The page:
Online Marketing: Pay-per-Click Search Ads - dummies

Online Marketing: Pay-per-Click Search Ads

By Alexander Hiam

People punch in search terms millions of times a day, so a great way to attract prospective customers is to make sure your website pops up when they do an Internet search. A few of the largest search engines are Google, Yahoo!, and Bing, although many others exist. Cover these sites with your advertising, and you’ll reach many millions of potential viewers.

Also consider YouTube, which has grown into the second largest search site (after Google) because of the popularity of its content. Amazon is also a giant (but it won’t release its figures, which doesn’t matter much to advertisers because they pay per click rather than for audience exposure).

To see what comes up when someone searches for a product or business like yours, make a list of the sorts of key terms a prospective customer may use and punch them into any of these search engines. You’ll get pages and pages of listings, some of them commercial in nature.

The commercial listings are usually paid for on a usage basis, meaning that the marketer pays a fee each time someone clicks on his listing. Basically, you never pay for ads unless they’re used.

Pay-per-click advertising (also sometimes referred to as key-term advertising) can form the foundation of your web advertising because it reaches people when they’re actively looking for something — either information or a product or service to buy. The fact that they’re actively searching means they’re likely interested in buying, which means you can turn them into your customers relatively easily.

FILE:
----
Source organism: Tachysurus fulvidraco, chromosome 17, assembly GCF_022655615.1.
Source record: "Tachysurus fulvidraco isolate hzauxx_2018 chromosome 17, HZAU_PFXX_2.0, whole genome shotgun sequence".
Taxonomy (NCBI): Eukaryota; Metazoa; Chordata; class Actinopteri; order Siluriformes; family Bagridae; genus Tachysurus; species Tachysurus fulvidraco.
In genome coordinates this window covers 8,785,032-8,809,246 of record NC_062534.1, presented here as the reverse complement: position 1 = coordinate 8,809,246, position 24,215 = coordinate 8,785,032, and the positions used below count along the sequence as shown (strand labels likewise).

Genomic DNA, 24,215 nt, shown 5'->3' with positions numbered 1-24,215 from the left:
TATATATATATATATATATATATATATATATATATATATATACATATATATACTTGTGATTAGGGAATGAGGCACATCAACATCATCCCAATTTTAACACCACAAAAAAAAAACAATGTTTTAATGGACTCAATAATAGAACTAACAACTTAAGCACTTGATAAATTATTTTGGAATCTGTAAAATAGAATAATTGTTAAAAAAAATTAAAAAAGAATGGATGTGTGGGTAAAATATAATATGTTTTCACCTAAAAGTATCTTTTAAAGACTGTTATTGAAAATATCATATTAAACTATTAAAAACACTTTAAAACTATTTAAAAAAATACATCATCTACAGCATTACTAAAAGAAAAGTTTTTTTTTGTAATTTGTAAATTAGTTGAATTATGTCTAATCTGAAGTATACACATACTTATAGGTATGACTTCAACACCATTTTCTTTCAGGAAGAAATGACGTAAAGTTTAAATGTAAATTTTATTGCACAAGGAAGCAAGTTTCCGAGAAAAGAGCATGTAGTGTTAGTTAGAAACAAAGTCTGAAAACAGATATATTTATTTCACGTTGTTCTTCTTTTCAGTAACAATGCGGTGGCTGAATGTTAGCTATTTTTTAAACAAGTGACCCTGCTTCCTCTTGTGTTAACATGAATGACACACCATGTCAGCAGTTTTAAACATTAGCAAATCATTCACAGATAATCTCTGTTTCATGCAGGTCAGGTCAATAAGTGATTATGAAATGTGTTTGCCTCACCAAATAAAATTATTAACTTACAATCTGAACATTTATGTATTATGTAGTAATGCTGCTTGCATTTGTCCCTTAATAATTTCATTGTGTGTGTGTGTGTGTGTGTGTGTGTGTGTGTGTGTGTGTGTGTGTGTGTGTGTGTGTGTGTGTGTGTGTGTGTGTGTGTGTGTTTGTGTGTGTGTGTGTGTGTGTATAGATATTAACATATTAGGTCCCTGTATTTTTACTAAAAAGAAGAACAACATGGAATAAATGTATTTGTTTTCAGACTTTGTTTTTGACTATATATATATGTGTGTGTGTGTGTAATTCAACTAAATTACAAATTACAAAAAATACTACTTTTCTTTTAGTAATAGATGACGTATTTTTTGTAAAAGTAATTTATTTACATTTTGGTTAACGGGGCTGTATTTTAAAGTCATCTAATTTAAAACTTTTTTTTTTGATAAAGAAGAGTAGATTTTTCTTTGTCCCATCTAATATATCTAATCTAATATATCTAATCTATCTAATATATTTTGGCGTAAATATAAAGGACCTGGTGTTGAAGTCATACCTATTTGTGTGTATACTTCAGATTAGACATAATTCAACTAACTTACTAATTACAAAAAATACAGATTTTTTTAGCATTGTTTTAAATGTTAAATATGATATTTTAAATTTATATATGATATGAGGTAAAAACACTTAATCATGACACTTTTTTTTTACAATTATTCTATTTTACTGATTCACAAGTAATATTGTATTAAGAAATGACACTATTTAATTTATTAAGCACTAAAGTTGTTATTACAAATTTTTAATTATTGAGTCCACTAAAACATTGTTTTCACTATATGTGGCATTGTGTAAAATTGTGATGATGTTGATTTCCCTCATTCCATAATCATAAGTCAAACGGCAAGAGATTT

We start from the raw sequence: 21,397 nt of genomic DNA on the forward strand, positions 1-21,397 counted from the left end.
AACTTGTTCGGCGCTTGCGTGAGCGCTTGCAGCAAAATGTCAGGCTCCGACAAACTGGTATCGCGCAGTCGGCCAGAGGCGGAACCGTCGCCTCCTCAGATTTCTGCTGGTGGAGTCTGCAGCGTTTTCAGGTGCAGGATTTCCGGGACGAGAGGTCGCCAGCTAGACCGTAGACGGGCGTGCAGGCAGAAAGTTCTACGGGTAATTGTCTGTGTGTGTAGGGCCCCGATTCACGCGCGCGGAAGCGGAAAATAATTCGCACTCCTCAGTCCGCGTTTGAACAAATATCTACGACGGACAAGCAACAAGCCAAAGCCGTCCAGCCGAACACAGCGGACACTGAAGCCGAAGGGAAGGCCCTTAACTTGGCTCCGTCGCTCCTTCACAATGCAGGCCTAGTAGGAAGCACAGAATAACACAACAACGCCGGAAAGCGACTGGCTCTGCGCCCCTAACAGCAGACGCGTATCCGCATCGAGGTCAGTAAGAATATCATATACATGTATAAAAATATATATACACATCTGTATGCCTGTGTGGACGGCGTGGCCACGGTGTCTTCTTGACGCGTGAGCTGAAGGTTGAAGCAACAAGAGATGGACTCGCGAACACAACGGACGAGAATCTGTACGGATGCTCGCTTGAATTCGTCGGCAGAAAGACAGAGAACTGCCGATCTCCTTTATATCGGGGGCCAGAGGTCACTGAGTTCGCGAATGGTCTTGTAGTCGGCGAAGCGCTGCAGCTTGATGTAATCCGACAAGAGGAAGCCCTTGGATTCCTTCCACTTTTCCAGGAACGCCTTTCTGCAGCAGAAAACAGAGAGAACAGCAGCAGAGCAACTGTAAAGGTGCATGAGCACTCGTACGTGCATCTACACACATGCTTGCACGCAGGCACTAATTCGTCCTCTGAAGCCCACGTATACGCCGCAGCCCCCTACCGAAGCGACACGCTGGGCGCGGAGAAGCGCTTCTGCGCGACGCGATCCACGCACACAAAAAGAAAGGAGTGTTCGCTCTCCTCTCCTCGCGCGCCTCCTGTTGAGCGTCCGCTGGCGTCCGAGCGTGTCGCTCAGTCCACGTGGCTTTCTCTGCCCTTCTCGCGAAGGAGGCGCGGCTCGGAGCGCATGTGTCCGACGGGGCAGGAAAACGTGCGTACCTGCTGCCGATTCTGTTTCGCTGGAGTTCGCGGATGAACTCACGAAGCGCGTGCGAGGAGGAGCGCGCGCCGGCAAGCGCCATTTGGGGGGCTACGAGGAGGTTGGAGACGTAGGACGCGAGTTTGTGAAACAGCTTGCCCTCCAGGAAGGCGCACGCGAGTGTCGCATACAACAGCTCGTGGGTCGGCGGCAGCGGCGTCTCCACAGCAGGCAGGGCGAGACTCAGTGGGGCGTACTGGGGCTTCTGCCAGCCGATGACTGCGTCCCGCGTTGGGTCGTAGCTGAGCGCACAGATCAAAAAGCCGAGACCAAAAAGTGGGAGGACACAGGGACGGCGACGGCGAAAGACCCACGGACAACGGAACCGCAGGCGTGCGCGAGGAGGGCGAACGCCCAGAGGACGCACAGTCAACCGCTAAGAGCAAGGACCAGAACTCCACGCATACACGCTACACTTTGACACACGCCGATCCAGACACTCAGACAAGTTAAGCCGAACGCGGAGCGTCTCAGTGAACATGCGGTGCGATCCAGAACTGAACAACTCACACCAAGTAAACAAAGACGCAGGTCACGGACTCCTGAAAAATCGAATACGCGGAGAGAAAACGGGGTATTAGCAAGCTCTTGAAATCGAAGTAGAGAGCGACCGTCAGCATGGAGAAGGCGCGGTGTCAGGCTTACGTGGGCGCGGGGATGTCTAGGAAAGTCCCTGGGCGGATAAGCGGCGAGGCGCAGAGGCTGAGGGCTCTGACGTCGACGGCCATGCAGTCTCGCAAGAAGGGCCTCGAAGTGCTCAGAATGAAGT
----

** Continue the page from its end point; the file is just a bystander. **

Here’s how pay-per-click ads generally work:

  1. You write a very short (one-line only) text-based description of your product, service, or special offer.

    This is the foundation of your pay-per-click ad.

  2. You link your ad to key terms you think people will use in searches.

    Do this by following a specific search engine’s instructions for advertisers and entering your bids for specific search terms in the relevant form.

  3. You tell the Internet search engine how much you’ll pay for a click on your ad.

    This is your bid. For example, you may commit to a bid of 50 cents for a click on the search term “marketing advice.” So if someone follows your link from his search to your website, you owe Google 50 cents.

    If your bid is higher than anyone else’s bid, your listing appears before any other commercial listings at the top of the searcher’s screen, which increases the probability of that person clicking on my listing.

  4. You track the results.

    Based on your findings, you may have to adjust the wording of your ad, the selection of key terms, and the amount you bid on them. Keep experimenting day by day until you find a formula that works for you. Then revisit your formula once a week or so to make more minor adjustments as needed.

All Internet search engines these days offer pay-per-click advertising. Start by experimenting with Google AdWords. Google has the biggest share of the search engine market, so you’ll probably reach more prospective customers through Google than any other search engine.

Also, it’s easy to look at monthly and year-to-year trends in searches on Google by using Google Trends. This site can alert you to slow periods (searches for many business-oriented terms fall off sharply in December), allowing you to time your pay-per-click advertising to peak search periods.